Nearly A year after Hurricane Irene came through, not much is happening to restore Wolfes Pond after storm surge breaches the natural barrier.
When it comes to hurricanes, the biggest factor most people think about is flooding. What many people do not consider, however, is that a hurricane can cause the exact opposite—a drought.
When Hurricane Irene was on her way last August, we were preparing for the worst, but while we were worrying about the effects she would have on us humans, we did not take into consideration the impact she would have on Staten Island’s other organisms.
Once Hurricane Irene had passed over Staten Island, the berm which separated Wolfe’s
Pond from the Raritan Bay was destroyed. When this happened, the freshwater that had once filled the park’s namesake flowed toward the ocean. As a result, all of the inhabitants of the pond had died.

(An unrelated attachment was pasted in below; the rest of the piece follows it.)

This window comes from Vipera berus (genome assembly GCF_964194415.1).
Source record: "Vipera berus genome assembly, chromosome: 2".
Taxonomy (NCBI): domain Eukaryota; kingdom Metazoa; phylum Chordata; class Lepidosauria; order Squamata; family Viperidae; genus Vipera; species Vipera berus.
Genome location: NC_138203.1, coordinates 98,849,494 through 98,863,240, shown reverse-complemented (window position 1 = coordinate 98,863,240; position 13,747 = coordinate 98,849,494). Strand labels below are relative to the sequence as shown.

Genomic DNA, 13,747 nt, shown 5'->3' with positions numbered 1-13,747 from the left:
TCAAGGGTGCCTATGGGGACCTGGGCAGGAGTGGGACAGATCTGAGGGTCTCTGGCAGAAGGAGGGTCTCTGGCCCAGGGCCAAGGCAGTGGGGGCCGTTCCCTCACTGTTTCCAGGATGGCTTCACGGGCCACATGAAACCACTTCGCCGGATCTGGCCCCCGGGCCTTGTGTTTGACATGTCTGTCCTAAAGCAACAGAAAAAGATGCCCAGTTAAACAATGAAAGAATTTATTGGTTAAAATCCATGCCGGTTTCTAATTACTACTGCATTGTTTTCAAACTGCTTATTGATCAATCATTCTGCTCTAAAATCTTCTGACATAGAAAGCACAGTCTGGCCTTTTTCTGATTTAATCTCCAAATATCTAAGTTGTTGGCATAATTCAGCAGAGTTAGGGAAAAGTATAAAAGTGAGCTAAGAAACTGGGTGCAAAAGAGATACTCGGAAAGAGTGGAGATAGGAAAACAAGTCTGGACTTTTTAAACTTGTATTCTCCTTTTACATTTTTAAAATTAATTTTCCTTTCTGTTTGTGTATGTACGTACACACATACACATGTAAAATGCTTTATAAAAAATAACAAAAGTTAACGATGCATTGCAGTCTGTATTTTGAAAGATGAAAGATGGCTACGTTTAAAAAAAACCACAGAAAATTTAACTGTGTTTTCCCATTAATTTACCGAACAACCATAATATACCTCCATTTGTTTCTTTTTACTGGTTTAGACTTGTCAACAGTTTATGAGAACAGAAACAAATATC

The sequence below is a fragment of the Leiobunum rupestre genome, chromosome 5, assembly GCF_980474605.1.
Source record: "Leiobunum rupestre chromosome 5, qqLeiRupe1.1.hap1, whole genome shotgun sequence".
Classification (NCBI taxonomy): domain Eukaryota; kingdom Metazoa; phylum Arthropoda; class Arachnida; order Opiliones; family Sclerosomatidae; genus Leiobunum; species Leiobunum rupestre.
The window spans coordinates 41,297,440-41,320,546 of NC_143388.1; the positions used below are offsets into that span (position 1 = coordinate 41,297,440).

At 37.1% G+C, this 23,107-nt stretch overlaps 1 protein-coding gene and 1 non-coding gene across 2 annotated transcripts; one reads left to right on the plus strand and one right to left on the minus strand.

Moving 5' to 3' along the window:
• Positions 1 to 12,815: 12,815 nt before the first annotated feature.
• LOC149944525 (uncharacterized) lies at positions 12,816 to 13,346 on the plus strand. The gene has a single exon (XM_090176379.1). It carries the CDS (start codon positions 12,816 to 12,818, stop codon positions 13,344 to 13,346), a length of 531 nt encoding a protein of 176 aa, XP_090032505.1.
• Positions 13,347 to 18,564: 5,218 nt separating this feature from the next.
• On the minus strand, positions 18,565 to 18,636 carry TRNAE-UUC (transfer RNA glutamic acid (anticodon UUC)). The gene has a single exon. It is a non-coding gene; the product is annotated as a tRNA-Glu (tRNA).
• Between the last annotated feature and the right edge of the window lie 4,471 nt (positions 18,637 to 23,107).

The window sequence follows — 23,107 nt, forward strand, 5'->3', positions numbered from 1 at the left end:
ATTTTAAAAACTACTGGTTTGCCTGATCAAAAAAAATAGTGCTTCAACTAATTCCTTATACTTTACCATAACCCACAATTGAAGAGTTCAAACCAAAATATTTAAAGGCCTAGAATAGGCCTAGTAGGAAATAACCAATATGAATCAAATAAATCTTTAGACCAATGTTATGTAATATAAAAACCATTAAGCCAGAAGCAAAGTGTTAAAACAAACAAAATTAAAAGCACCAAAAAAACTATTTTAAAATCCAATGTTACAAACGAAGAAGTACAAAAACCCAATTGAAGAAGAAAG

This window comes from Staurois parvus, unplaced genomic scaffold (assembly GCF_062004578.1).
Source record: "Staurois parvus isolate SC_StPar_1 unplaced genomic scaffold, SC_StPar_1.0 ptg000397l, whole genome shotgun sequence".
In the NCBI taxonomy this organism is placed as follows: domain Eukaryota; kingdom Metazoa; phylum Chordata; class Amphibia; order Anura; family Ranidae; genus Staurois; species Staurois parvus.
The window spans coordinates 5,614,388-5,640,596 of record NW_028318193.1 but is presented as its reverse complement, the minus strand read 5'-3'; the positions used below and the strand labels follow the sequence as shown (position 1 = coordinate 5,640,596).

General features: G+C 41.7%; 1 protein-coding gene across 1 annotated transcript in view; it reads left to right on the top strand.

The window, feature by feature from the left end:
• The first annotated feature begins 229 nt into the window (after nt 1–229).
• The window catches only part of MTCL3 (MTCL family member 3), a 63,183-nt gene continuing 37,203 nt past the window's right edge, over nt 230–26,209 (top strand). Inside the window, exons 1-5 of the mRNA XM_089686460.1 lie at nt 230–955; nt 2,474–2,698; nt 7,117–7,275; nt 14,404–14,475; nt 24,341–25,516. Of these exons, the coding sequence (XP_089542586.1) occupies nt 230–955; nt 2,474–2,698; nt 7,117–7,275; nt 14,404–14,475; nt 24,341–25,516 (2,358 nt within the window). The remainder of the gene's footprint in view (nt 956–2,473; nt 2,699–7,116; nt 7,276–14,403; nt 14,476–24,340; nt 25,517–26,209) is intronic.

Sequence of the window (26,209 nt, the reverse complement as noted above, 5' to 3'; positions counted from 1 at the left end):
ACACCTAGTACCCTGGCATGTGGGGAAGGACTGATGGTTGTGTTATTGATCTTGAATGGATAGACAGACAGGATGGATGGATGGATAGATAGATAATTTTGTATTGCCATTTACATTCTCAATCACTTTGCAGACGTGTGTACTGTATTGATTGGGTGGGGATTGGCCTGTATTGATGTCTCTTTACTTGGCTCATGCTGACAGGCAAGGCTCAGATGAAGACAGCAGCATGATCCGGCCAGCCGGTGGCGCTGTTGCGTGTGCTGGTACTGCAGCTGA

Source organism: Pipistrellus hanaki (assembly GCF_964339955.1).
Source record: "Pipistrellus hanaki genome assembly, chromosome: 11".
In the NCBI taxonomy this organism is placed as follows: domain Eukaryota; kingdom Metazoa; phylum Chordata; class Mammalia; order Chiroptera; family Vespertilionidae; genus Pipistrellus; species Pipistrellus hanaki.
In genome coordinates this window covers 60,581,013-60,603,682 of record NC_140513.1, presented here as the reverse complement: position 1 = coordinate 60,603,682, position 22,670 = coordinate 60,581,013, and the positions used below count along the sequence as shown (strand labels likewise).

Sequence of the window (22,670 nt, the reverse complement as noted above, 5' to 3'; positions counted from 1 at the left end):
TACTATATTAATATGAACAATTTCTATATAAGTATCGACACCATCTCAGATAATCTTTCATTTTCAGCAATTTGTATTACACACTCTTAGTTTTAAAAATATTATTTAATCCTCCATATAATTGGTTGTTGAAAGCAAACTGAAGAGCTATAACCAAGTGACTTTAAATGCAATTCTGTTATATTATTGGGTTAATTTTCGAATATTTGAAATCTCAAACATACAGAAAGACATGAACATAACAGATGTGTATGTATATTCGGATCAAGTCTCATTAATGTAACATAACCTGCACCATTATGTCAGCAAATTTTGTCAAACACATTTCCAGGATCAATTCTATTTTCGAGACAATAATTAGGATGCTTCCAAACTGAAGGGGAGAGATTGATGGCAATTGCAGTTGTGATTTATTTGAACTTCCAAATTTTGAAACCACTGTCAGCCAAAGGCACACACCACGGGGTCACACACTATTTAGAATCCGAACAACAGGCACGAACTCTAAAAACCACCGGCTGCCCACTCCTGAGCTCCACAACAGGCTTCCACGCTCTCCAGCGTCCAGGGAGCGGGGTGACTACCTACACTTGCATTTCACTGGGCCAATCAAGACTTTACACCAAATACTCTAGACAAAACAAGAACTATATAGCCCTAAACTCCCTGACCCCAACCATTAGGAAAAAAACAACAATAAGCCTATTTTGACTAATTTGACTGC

It has been almost a year since Hurricane Irene struck the Island. In that time, close to nothing has been done to restore Wolfe’s Pond and for once, it is not the New York City Department of Parks and Recreation who is to blame.
Since it is under their jurisdiction, the Federal Emergency Management Agency was supposed to repair the berm so that Wolfe’s Pond could revert back from the muddy mess it is now. For whatever reason, however, the Agency has yet to supply us with the funds needed to restore the pond.
While we await the arrival of these funds, it is becoming less and less likely that Wolfe’s Pond will be able to be restored.